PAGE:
VAR Viewpoint

Reseller Issues in Open Systems

Helping MIS Manage Data Growth

VARs can help MIS departments handle expanding new kinds of data when they can't divert in-house expertise and resources.

By Matthew Peterson

Data growth is not only vertical, it is horizontal as well. Today's MIS manager must be prepared to deal with both kinds. By vertical data growth, I mean growth in the data that is central to an organization's core competencies. This data typically relates to financial, manufacturing, sales and marketing, and other business operations critical to success in the marketplace. Vertical growth is obvious, because it is growth in existing data and strains existing systems; but it is not the only data growth challenge confronting today's enterprises.

Businesses are now scrutinizing every aspect of their operations to ensure optimal operating efficiencies. As a consequence, MIS managers are being asked to implement all sorts of specialized systems to create and manage the kinds of data not currently supported by existing systems. This appearance of new classes of data alongside the growth in existing classes of data I refer to as horizontal data growth.

This type of growth creates unusual, difficult challenges for MIS departments. First, they must meet the challenge of providing their organizations with the means to productively handle new and substantial kinds of data. Second, MIS managers must do this without investing in in-house expertise and resources not critical to their organizations' strategic objectives. They will find that VARs are good resources for this often contradictory mission.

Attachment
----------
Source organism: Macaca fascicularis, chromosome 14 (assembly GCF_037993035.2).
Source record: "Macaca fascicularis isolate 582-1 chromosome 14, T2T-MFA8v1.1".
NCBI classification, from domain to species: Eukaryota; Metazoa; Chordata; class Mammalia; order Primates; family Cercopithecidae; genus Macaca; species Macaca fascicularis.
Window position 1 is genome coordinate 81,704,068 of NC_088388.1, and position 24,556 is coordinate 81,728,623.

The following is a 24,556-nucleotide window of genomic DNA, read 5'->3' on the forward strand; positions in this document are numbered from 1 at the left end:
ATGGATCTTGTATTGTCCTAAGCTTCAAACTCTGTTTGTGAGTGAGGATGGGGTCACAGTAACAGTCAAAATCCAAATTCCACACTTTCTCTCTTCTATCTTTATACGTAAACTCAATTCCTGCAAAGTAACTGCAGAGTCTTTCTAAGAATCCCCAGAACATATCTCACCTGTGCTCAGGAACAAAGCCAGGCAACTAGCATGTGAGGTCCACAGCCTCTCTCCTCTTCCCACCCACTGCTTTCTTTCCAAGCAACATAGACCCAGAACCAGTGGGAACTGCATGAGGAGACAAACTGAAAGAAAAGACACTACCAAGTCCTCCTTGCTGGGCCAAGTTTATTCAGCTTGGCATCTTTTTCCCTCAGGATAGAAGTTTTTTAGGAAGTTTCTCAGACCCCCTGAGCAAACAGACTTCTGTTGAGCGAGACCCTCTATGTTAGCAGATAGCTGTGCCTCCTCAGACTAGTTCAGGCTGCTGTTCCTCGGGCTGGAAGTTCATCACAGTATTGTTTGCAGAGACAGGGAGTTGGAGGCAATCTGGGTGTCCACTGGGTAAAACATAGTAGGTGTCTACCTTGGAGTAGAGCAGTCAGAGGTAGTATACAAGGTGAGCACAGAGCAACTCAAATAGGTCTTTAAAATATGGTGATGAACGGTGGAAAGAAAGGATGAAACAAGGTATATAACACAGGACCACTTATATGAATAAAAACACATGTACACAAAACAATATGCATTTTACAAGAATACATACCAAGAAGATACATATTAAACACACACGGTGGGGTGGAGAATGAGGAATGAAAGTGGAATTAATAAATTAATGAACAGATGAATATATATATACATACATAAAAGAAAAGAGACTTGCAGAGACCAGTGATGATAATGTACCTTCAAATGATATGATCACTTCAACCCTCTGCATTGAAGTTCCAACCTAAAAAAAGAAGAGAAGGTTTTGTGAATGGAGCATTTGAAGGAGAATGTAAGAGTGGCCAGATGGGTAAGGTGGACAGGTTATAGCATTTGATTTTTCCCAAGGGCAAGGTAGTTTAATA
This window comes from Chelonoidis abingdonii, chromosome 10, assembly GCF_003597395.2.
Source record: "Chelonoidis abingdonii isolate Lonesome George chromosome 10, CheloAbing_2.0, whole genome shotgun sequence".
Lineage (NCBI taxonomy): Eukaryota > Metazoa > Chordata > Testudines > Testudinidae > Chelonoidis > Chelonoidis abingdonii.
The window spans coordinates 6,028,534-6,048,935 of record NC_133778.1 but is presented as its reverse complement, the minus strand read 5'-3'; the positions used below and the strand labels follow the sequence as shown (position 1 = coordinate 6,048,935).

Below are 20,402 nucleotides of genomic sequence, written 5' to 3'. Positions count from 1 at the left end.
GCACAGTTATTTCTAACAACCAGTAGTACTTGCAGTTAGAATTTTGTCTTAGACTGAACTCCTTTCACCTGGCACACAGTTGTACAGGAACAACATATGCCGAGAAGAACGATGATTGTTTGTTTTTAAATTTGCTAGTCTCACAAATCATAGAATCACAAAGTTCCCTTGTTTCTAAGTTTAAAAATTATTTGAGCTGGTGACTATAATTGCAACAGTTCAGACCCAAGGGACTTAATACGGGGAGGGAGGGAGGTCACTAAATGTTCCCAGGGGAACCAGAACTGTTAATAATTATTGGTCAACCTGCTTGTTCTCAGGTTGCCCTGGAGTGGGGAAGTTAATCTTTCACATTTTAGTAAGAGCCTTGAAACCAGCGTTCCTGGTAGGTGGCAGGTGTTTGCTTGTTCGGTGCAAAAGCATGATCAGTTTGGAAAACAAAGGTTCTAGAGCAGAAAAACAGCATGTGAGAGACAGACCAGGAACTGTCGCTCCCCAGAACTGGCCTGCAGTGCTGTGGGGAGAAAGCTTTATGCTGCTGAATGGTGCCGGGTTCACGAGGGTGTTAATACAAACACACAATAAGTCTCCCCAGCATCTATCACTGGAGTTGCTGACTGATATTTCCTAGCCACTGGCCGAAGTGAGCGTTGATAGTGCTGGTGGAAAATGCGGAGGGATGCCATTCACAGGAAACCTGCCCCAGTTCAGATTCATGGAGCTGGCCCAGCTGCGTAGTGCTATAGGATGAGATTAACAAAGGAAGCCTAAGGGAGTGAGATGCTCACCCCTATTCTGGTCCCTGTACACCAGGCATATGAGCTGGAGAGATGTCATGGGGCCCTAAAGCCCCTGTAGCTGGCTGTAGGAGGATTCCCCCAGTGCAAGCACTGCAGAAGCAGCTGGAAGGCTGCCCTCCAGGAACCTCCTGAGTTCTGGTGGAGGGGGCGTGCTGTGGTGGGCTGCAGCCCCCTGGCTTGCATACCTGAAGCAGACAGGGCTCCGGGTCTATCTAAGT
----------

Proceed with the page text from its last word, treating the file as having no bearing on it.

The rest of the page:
Let's look at a couple of examples in which VARs can help meet the horizontal data growth challenges common to many organizations.

Facilities Management

Every organization has facilities that constantly change. New facilities are added, old facilities are dropped and existing facilities are reconfigured. On one hand, businesses must execute facility changes to remain flexible in the face of changing business conditions. On the other, it is critical that these changes be executed with a minimum of cost and disruption. Many organizations turn to facility management (FM) systems to meet this challenge.

A VAR specializing in this area can be invaluable to the MIS department chartered with establishing an FM capability. FM systems typically combine a specialized computer-aided design (CAD) capability with an integrated database management capability. The designer must answer some key questions in advance. Does the system need to support simple floor plans, or will 3-D modeling and visualization be required? Must it handle the placement of utilities such as power and HVAC? How will the FM system tie to existing asset management systems and data? An experienced FM VAR can help answer these questions and propose the appropriate hardware and software to meet the requirements. The VAR also may be able to handle outsourcing of the entire FM operation or portions of it.